Tribute to the great “Ken Hines”
Every year, the clash between Montmorency and Eltham is a much anticipated affair between players and spectators alike. On the line is not only four points, but the prestigious Ken Hines Shield.
This year marked the 40th anniversary of the Ken Hines Shield, and after an exhilarating game, Montmorency were able to reclaim the coveted honour. But behind the glory of the Shield, there is the legacy of the late Ken Hines.
A respected clubman of both the Montmorency and Eltham Football Clubs, Ken Hines was a champion both on and off the field. Beginning his senior career for the Young Christian Workers at only 15 years of age (in secret from his father, Fred), Ken was later selected in Melbourne Football Club's team list in 1958.
Despite Collingwood claiming him in residential grounds, he declined the offer and returned to play for the Young Christian Workers. It was then that his involvement with the Montmorency Football Club began.
Appointed as an honorary Captain Coach to Montmorency in 1959, Ken's highly decorated career saw him win four Best and Fairest awards between 1959 and 1963, as well as the Paul Strad trophy in 1960. Ken was later voted as the number two player and captain in the Champions of Montmorency team (1946-2002) as well as being inducted into the Montmorency Hall of Fame in 2011.
A resident of Eltham since 1959, Ken's involvement with the Eltham Football Club was kickstarted when his two sons, Stephen and Peter, commenced their careers for the Panthers. Ken's outstanding tenacity and inspirational qualities saw him appointed to various positions at the Eltham Football Club, ranging from Chairman of Selectors, Committee member and Vice President.
Along with his football achievements, Ken Hines was elected to the Eltham Council in 1976, serving two terms in which he helped Eltham Shire flourish in terms of sporting facilities and community.
Ken was also an active member at the Eltham RSL. A loving husband to his wife Bernadette, Ken was also a dedicated father to Stephen, Anne Merie, Catherine, Clare and Peter, as well as a caring grandfather of 14. Both Ken and his family were much loved in the local community.
Often, the question "are you related to Kenny Hines?" was frequently asked.
It is through this respect and reverence that the Montmorency and Eltham Football Clubs established the Ken Hines Shield in 1977. Ever since, the honour has been a highly sought after prize by both clubs, and as daughter Anne Merie said, was "always something dad was very proud of".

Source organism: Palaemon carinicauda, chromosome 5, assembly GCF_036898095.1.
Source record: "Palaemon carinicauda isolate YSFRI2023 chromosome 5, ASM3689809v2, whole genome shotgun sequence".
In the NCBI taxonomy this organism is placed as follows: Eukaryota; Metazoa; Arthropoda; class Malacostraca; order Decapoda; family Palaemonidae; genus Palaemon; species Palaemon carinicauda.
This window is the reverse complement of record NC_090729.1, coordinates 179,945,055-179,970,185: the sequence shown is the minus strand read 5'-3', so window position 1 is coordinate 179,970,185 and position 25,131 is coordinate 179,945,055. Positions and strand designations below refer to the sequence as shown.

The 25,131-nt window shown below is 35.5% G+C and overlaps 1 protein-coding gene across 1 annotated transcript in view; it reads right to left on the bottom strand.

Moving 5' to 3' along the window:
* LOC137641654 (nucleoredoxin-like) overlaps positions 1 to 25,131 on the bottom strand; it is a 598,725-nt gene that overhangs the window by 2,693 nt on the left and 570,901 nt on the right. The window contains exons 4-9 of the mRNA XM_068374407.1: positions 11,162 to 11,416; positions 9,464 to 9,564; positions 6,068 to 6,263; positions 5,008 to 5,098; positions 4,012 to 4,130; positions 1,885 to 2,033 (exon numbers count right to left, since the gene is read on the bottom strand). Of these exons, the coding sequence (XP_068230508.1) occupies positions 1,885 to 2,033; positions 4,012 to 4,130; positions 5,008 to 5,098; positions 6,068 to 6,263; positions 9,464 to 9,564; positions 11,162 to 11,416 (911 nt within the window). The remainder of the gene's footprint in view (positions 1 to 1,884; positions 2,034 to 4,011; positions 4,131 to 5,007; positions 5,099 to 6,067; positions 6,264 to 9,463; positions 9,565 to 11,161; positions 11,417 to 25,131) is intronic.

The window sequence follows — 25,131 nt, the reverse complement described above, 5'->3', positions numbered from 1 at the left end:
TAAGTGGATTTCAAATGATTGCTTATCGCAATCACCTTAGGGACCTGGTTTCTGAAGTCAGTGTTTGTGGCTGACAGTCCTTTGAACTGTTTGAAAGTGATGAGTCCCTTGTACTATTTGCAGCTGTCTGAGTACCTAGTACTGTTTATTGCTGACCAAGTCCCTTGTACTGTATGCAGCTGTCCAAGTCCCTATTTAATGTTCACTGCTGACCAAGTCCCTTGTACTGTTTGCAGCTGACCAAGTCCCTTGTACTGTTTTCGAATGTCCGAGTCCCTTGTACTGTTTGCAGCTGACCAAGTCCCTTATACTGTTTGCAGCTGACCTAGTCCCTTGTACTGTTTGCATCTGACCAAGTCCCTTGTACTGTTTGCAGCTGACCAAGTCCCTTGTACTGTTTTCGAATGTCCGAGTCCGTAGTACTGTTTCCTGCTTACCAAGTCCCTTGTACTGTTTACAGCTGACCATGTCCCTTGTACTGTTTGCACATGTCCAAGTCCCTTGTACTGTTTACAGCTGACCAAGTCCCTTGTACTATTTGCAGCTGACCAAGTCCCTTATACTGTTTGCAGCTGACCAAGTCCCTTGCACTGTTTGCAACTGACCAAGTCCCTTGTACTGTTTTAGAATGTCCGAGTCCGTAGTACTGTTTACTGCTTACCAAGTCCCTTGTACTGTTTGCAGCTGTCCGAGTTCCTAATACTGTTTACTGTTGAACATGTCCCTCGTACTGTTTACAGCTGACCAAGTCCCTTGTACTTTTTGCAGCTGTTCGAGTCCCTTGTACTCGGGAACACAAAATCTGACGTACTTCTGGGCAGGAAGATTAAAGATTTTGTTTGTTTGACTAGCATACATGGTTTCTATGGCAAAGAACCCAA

The Ken Hines Shield itself stands for qualities that were held in firm stead by Ken.
"He had a big mantra [that] if you didn't believe in yourself, how would others believe in you," said Anne Merie.
"He instilled self-belief [which he] passed on to people whether it be football or otherwise".
The combination of the Hines qualities, coupled with the determination and courage of the Montmorency-Eltham ANZAC inspired clash, has rendered the Shield as one of the most respected honours of the NFL.
After being diagnosed with dementia in 2011, Ken requested that the Shield be retired, as he would prefer it to be "missed rather than dismissed".
Both clubs subsequently declined Ken's request, which secretly left him "purely humbled". On and off the field, Ken hated losing more than winning, and with this spirit "beat his battle" with dementia, never letting it define who he was.
Following his passing in 2011, the Hines family affirmed that he will forever be remembered for simply being Ken. Despite this, it is impossible to overlook the fact that Ken Hines was a monumental figure not only in the football world, but the local community as well. A man of great pride, character and integrity, Ken Hines and the eponymous Shield have been immortalised in NFL history - his achievements second to none.